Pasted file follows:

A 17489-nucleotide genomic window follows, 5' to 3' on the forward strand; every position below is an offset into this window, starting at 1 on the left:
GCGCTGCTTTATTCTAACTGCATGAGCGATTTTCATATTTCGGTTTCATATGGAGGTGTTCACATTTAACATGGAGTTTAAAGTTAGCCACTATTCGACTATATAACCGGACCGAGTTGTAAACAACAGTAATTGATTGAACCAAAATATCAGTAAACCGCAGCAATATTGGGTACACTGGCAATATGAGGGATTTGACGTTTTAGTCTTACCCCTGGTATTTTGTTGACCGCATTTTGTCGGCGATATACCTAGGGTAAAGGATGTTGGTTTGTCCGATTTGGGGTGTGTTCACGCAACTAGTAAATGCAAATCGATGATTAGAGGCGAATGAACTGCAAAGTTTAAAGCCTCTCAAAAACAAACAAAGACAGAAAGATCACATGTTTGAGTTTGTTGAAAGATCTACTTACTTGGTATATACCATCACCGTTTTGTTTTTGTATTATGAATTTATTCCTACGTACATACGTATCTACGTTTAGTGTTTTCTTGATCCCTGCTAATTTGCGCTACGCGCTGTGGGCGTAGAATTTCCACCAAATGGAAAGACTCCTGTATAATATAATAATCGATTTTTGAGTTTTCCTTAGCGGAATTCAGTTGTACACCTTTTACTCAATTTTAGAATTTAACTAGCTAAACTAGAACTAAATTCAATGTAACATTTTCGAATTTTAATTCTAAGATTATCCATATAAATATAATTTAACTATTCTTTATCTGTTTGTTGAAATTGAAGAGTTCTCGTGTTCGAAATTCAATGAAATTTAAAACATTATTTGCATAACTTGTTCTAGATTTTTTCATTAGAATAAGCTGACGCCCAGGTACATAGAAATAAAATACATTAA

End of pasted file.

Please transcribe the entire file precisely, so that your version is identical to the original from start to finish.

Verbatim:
A 17489-nucleotide genomic window follows, 5' to 3' on the forward strand; every position below is an offset into this window, starting at 1 on the left:
GCGCTGCTTTATTCTAACTGCATGAGCGATTTTCATATTTCGGTTTCATATGGAGGTGTTCACATTTAACATGGAGTTTAAAGTTAGCCACTATTCGACTATATAACCGGACCGAGTTGTAAACAACAGTAATTGATTGAACCAAAATATCAGTAAACCGCAGCAATATTGGGTACACTGGCAATATGAGGGATTTGACGTTTTAGTCTTACCCCTGGTATTTTGTTGACCGCATTTTGTCGGCGATATACCTAGGGTAAAGGATGTTGGTTTGTCCGATTTGGGGTGTGTTCACGCAACTAGTAAATGCAAATCGATGATTAGAGGCGAATGAACTGCAAAGTTTAAAGCCTCTCAAAAACAAACAAAGACAGAAAGATCACATGTTTGAGTTTGTTGAAAGATCTACTTACTTGGTATATACCATCACCGTTTTGTTTTTGTATTATGAATTTATTCCTACGTACATACGTATCTACGTTTAGTGTTTTCTTGATCCCTGCTAATTTGCGCTACGCGCTGTGGGCGTAGAATTTCCACCAAATGGAAAGACTCCTGTATAATATAATAATCGATTTTTGAGTTTTCCTTAGCGGAATTCAGTTGTACACCTTTTACTCAATTTTAGAATTTAACTAGCTAAACTAGAACTAAATTCAATGTAACATTTTCGAATTTTAATTCTAAGATTATCCATATAAATATAATTTAACTATTCTTTATCTGTTTGTTGAAATTGAAGAGTTCTCGTGTTCGAAATTCAATGAAATTTAAAACATTATTTGCATAACTTGTTCTAGATTTTTTCATTAGAATAAGCTGACGCCCAGGTACATAGAAATAAAATACATTAA